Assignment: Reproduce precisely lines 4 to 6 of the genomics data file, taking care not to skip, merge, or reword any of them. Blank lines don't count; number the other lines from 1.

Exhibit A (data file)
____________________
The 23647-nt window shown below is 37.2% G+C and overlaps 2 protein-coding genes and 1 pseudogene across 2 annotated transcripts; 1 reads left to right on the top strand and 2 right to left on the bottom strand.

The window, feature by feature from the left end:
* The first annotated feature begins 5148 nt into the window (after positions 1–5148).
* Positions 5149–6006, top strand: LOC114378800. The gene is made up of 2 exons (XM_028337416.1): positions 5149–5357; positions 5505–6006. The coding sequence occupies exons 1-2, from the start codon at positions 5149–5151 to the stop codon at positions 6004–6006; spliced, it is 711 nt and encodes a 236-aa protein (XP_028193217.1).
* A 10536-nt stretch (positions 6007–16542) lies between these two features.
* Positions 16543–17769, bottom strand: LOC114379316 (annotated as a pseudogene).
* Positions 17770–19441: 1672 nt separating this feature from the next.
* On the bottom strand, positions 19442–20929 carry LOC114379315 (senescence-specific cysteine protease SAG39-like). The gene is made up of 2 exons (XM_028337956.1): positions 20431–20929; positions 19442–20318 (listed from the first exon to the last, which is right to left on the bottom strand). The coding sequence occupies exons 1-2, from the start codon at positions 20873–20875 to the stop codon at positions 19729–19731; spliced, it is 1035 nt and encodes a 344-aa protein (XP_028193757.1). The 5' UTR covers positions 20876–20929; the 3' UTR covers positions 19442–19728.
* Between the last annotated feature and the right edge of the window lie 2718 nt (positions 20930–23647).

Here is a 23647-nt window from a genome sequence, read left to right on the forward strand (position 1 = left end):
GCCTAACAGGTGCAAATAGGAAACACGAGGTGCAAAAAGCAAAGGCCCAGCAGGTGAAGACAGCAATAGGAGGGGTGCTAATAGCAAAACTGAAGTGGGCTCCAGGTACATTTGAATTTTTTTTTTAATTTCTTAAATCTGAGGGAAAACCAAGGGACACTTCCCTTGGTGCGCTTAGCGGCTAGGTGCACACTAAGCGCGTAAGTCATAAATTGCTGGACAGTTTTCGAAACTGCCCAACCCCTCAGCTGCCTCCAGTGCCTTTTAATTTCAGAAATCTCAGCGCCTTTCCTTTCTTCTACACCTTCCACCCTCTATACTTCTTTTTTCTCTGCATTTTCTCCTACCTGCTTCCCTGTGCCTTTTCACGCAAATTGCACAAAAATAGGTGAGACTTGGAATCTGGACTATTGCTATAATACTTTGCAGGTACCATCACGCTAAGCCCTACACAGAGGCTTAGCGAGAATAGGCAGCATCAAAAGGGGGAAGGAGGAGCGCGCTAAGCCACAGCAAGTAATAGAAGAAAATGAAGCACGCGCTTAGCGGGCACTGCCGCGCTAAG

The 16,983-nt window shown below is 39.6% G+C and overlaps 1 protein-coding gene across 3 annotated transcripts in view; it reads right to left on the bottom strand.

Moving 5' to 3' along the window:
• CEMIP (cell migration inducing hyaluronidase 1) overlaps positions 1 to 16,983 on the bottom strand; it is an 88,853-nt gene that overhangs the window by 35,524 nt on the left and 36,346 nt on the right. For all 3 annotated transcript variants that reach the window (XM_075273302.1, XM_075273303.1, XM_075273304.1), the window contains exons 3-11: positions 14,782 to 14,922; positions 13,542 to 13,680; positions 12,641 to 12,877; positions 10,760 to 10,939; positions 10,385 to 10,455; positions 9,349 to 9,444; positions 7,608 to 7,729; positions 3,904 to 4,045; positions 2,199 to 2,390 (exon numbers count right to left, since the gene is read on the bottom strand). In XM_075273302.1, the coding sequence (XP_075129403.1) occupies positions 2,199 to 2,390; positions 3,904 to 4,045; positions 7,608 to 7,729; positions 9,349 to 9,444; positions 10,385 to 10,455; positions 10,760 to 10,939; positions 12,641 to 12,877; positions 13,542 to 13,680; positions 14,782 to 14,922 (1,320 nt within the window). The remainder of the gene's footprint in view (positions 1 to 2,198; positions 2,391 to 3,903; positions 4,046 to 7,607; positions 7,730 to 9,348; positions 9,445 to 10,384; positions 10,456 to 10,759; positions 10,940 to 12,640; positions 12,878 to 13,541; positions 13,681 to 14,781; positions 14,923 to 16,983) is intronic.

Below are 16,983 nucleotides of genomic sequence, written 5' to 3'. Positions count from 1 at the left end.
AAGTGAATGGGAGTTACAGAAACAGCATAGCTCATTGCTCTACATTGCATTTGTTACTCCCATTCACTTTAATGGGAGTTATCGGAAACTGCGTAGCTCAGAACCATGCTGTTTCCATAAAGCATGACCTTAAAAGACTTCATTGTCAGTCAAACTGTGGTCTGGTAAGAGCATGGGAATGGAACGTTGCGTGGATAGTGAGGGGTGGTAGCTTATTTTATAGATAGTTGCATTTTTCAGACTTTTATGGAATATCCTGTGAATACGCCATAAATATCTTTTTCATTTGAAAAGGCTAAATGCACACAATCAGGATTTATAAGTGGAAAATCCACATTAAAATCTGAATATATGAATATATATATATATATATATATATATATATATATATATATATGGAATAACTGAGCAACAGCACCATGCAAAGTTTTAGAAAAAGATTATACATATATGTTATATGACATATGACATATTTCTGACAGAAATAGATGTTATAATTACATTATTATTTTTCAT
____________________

* Positions 5149–6006, top strand: LOC114378800. The gene is made up of 2 exons (XM_028337416.1): positions 5149–5357; positions 5505–6006. The coding sequence occupies exons 1-2, from the start codon at positions 5149–5151 to the stop codon at positions 6004–6006; spliced, it is 711 nt and encodes a 236-aa protein (XP_028193217.1).
* A 10536-nt stretch (positions 6007–16542) lies between these two features.
* Positions 16543–17769, bottom strand: LOC114379316 (annotated as a pseudogene).